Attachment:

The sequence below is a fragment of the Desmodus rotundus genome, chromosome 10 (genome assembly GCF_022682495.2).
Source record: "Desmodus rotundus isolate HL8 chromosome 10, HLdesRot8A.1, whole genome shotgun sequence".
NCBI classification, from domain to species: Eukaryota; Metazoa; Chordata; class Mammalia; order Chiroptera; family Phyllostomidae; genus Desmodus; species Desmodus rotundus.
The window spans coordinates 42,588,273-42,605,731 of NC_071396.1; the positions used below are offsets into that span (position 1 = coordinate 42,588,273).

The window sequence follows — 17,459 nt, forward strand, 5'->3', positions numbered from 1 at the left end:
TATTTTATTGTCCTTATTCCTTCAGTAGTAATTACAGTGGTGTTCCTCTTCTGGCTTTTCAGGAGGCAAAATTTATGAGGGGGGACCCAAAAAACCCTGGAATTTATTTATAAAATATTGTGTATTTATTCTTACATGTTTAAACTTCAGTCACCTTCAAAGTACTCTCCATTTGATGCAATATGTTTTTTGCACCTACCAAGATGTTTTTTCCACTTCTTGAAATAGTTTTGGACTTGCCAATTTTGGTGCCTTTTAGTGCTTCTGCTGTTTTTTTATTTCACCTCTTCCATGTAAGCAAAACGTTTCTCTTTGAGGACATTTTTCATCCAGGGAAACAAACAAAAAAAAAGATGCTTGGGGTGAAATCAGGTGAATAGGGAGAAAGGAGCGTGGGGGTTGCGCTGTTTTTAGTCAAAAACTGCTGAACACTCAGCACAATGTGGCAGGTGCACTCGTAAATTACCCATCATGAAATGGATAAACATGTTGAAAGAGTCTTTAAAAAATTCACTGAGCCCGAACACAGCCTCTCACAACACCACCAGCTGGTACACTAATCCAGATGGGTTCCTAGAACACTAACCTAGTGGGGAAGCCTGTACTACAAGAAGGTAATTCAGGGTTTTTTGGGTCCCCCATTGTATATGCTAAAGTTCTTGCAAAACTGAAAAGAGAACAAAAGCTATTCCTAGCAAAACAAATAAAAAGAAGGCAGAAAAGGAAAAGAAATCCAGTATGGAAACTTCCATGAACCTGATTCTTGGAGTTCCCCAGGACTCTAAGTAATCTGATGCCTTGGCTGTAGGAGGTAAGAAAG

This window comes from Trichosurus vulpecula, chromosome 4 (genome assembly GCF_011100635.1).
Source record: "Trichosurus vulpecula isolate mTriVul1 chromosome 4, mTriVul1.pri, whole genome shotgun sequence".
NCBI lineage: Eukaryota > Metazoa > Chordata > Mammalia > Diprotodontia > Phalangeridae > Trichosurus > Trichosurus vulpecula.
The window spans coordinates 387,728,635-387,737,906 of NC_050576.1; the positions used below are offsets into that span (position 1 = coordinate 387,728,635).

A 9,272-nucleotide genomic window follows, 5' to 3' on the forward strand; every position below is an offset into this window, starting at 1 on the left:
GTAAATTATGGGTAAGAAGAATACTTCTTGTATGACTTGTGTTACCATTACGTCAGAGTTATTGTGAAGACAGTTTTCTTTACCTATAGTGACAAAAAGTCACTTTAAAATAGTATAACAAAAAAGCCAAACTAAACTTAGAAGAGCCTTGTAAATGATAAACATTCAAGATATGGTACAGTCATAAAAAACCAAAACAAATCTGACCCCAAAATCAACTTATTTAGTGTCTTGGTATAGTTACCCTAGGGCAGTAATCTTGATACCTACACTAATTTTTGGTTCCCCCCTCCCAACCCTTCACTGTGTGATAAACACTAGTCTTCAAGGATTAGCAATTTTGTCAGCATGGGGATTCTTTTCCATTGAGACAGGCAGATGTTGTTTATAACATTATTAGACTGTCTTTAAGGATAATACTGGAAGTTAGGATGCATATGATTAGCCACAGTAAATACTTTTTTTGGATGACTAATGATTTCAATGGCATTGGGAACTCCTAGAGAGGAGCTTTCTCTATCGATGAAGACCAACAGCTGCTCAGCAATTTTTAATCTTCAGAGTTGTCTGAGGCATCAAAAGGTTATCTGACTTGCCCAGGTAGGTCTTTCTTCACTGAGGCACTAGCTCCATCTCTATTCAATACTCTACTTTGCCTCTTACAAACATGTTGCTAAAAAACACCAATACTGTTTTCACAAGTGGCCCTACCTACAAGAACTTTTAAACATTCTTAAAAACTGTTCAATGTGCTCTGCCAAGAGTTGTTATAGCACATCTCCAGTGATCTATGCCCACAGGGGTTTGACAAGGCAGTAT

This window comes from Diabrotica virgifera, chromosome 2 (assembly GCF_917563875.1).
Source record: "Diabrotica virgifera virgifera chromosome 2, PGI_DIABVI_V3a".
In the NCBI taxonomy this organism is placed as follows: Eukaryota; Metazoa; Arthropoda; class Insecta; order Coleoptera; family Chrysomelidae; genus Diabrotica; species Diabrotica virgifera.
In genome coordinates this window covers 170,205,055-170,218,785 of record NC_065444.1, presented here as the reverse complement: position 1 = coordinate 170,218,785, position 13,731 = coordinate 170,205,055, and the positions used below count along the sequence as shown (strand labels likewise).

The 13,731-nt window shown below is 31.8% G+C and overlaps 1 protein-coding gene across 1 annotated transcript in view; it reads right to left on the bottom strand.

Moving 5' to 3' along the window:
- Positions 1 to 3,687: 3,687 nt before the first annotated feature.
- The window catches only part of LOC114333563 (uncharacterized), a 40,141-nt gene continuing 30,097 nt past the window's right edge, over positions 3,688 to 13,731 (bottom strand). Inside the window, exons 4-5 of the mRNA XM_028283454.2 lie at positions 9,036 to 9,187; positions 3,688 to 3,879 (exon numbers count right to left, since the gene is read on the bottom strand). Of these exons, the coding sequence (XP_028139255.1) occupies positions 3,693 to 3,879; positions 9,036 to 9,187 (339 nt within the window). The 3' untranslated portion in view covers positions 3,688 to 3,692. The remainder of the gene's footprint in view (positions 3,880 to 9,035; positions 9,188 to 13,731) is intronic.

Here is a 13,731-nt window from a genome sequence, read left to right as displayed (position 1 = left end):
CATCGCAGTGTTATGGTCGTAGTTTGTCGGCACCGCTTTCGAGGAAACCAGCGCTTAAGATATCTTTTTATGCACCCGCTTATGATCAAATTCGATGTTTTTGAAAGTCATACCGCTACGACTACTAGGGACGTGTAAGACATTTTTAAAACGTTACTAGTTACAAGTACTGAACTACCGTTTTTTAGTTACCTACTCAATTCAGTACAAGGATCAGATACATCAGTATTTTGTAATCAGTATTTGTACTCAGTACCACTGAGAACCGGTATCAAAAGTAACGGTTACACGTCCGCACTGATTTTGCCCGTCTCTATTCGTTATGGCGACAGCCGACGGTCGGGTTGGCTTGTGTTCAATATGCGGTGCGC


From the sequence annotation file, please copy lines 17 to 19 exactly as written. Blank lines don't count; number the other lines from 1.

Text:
The 13,731-nt window shown below is 31.8% G+C and overlaps 1 protein-coding gene across 1 annotated transcript in view; it reads right to left on the bottom strand.

Moving 5' to 3' along the window:
- Positions 1 to 3,687: 3,687 nt before the first annotated feature.